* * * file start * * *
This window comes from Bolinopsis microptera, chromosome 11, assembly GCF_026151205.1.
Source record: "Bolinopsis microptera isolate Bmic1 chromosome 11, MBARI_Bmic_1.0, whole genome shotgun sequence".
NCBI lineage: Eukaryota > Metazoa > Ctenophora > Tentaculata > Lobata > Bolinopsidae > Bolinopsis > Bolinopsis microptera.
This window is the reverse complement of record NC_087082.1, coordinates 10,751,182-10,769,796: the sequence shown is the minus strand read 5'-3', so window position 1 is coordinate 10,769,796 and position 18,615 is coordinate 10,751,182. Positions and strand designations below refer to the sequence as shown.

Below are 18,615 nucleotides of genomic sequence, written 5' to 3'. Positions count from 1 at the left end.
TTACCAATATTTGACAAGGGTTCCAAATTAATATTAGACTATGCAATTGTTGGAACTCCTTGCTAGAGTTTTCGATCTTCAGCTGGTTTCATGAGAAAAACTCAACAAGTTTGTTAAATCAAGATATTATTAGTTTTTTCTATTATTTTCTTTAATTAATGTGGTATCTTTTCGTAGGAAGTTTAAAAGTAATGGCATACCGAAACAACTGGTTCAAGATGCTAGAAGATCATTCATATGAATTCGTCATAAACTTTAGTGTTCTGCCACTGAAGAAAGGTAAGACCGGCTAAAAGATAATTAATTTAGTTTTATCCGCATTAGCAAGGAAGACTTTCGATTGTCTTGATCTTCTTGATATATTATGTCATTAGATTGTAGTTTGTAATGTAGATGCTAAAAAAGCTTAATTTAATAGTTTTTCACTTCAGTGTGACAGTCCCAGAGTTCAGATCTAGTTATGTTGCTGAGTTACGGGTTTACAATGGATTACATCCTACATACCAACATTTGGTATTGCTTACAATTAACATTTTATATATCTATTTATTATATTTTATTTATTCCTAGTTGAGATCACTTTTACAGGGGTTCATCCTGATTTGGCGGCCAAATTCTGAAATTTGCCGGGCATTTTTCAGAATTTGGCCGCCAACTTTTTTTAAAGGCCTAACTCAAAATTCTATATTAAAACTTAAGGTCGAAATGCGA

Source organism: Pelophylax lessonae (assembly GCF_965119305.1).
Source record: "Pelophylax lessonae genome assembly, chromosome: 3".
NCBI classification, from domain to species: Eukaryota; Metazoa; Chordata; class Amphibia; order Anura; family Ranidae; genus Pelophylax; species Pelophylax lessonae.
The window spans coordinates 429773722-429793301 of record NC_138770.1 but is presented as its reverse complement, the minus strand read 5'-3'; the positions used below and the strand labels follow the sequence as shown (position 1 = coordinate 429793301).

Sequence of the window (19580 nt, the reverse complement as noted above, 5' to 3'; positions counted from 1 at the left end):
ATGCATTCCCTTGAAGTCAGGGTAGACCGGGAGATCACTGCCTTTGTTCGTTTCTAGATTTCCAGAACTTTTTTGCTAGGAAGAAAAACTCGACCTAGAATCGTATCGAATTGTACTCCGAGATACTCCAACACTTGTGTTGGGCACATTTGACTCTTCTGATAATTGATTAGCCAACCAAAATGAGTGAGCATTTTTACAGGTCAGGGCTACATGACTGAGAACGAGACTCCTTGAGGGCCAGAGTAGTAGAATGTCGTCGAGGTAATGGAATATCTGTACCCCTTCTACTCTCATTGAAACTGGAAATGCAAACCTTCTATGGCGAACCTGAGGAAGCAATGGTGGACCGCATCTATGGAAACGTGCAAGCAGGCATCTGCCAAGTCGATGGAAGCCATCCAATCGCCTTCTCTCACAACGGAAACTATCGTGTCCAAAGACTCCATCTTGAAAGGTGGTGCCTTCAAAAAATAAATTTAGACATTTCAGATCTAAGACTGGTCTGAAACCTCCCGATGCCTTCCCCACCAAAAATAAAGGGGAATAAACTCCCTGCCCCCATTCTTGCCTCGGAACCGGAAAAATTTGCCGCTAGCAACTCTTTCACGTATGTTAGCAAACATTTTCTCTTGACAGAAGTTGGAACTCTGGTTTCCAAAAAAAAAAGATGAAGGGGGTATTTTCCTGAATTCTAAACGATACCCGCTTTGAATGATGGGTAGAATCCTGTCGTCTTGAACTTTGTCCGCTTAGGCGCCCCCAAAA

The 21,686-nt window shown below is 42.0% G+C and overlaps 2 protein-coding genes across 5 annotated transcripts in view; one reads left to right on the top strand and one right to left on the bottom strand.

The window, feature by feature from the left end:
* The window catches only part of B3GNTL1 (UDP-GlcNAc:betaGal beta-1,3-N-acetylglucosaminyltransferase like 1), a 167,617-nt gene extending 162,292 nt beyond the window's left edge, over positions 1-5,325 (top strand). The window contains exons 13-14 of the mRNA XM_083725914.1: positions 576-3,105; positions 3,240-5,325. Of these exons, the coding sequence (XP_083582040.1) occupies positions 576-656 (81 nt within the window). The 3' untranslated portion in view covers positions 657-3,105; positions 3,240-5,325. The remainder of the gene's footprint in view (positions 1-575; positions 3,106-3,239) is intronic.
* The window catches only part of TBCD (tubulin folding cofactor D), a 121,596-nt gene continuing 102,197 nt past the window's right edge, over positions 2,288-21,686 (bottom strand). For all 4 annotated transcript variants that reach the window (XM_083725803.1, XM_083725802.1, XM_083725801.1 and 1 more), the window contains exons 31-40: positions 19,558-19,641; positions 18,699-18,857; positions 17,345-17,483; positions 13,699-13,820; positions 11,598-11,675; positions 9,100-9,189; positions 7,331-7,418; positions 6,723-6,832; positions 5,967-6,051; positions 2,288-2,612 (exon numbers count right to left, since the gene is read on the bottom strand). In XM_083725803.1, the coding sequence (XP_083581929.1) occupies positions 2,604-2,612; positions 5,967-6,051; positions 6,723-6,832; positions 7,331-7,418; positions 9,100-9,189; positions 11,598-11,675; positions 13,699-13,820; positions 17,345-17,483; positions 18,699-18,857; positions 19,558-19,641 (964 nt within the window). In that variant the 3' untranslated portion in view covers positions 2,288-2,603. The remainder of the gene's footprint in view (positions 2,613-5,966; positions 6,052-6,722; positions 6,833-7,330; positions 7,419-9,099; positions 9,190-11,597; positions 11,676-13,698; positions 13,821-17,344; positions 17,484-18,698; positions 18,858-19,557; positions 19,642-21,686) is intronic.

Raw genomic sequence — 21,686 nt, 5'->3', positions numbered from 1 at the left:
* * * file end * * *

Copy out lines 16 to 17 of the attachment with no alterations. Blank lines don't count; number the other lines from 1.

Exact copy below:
* The window catches only part of TBCD (tubulin folding cofactor D), a 121,596-nt gene continuing 102,197 nt past the window's right edge, over positions 2,288-21,686 (bottom strand). For all 4 annotated transcript variants that reach the window (XM_083725803.1, XM_083725802.1, XM_083725801.1 and 1 more), the window contains exons 31-40: positions 19,558-19,641; positions 18,699-18,857; positions 17,345-17,483; positions 13,699-13,820; positions 11,598-11,675; positions 9,100-9,189; positions 7,331-7,418; positions 6,723-6,832; positions 5,967-6,051; positions 2,288-2,612 (exon numbers count right to left, since the gene is read on the bottom strand). In XM_083725803.1, the coding sequence (XP_083581929.1) occupies positions 2,604-2,612; positions 5,967-6,051; positions 6,723-6,832; positions 7,331-7,418; positions 9,100-9,189; positions 11,598-11,675; positions 13,699-13,820; positions 17,345-17,483; positions 18,699-18,857; positions 19,558-19,641 (964 nt within the window). In that variant the 3' untranslated portion in view covers positions 2,288-2,603. The remainder of the gene's footprint in view (positions 2,613-5,966; positions 6,052-6,722; positions 6,833-7,330; positions 7,419-9,099; positions 9,190-11,597; positions 11,676-13,698; positions 13,821-17,344; positions 17,484-18,698; positions 18,858-19,557; positions 19,642-21,686) is intronic.

Raw genomic sequence — 21,686 nt, 5'->3', positions numbered from 1 at the left: